Download Image: Web
We recently learned that Lycoming was ranked in the top 200 in a Grateful Graduates Index developed by Forbes.com. This rank verifies something that many of us know about Lycoming graduates — they are loyal and grateful for the education received at the College. Given that the index ranks all private not-for-profit colleges and universities with more than 500 students, our 171 ranking places Lycoming well within the top 10 percent.
I must admit that I was skeptical when I first heard about this latest Forbes index. After all, the number of rankings of colleges and universities has proliferated during the past decade to the point that navigating the space can be confusing. In addition, I regard some of the measures used in the rankings as deeply flawed. All too often, the measures reveal little about the quality of the educational experience offered by the institutions. After examining Forbes’ new measure more closely, however, I am convinced that it reveals something important — how alumni feel about their college experience.
The Grateful Graduate Index is composed of two variables: (1) the median of total private donations per enrolled student over the last seven years and (2) an alumni participation rate. Total median dollar donations are given a 70 percent weighting in the index and the alumni participation is given 30 percent. While I realize that not all alumni are in a position to make gifts, the combination of the two measures seems like a fair, reasonable, and balanced way of capturing one behavior that indicates whether alumni are pleased with the education provided by the alma mater. The fact that both measures control for institutional size adds to the validity of the index.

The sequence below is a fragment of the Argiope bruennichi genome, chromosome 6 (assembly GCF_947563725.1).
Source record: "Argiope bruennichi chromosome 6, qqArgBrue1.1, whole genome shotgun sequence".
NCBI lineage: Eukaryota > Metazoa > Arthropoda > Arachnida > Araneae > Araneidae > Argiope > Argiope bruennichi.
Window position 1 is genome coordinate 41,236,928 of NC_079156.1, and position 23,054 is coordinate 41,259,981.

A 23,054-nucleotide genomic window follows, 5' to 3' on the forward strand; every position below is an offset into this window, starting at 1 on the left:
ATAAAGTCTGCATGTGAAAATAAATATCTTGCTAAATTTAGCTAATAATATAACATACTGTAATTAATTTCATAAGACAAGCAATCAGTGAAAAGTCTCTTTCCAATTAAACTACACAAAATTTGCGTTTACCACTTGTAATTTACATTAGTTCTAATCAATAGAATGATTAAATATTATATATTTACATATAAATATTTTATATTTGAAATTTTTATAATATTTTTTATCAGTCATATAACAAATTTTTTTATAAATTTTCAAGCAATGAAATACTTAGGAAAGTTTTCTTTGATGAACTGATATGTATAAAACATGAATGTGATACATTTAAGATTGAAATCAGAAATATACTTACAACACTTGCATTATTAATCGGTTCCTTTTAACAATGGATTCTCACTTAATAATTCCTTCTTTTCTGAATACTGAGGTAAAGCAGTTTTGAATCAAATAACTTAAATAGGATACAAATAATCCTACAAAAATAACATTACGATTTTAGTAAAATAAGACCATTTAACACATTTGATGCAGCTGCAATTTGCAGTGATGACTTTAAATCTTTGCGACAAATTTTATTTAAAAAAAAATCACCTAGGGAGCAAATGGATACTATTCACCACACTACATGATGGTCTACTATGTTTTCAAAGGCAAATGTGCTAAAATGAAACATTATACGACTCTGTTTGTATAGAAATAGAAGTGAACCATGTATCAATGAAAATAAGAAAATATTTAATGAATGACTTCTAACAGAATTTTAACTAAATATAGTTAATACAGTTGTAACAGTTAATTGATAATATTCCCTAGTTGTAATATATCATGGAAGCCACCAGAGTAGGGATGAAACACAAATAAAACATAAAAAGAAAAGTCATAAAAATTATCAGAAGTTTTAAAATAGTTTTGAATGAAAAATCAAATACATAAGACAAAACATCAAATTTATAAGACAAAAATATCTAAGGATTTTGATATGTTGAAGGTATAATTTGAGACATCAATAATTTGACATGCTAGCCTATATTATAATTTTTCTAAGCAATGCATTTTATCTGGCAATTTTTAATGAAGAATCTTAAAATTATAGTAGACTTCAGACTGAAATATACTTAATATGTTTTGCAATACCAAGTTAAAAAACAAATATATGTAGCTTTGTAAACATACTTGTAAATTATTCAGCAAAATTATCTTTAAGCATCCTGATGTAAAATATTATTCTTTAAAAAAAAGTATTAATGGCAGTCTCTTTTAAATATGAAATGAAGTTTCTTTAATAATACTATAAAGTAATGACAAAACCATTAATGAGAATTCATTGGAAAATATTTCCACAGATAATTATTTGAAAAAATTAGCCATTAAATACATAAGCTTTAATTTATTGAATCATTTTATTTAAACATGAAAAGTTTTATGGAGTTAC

Lycoming’s placing among the best in the Grateful Graduate Index rankings also did not surprise me. As I have traveled the country meeting graduates during my six years in office, many Lycoming alumni have made a point of telling me, “I owe much of my professional success to Lycoming,” or “Lycoming changed my life.” In particular, alumni often cite a professor who served as an adviser and mentor and provided life-changing guidance. Another common sentiment has been the desire to provide the same opportunity to others, to give back.
The positive nature of alumni feelings for Lycoming has also been evident in the successful trajectory of The Campaign for a Greater Lycoming. Fifty-five percent of all alumni have made some type of commitment to the Campaign. Reflecting the desire to give back, more than $23 million has been committed to endowed scholarships. In addition, alumni have been instrumental in helping students secure amazing internships and job opportunities and referring new students to the College.
We are now entering the final months of the Campaign and need your help to close strongly. I invite you to join me on April 24 for Lycoming’s Day of Giving. Please mark your calendars and participate in this 24-hour event by making a gift to the College. Every gift matters, regardless of its size or designation.
As we bring 2018 to a close then, I want to thank all Lycoming alumni for the many ways in which you express your gratitude. With your loyalty as a foundation, Lycoming College can look to the future with optimism.
Kent C. Trachte, Ph.D., is the 15th president of Lycoming College.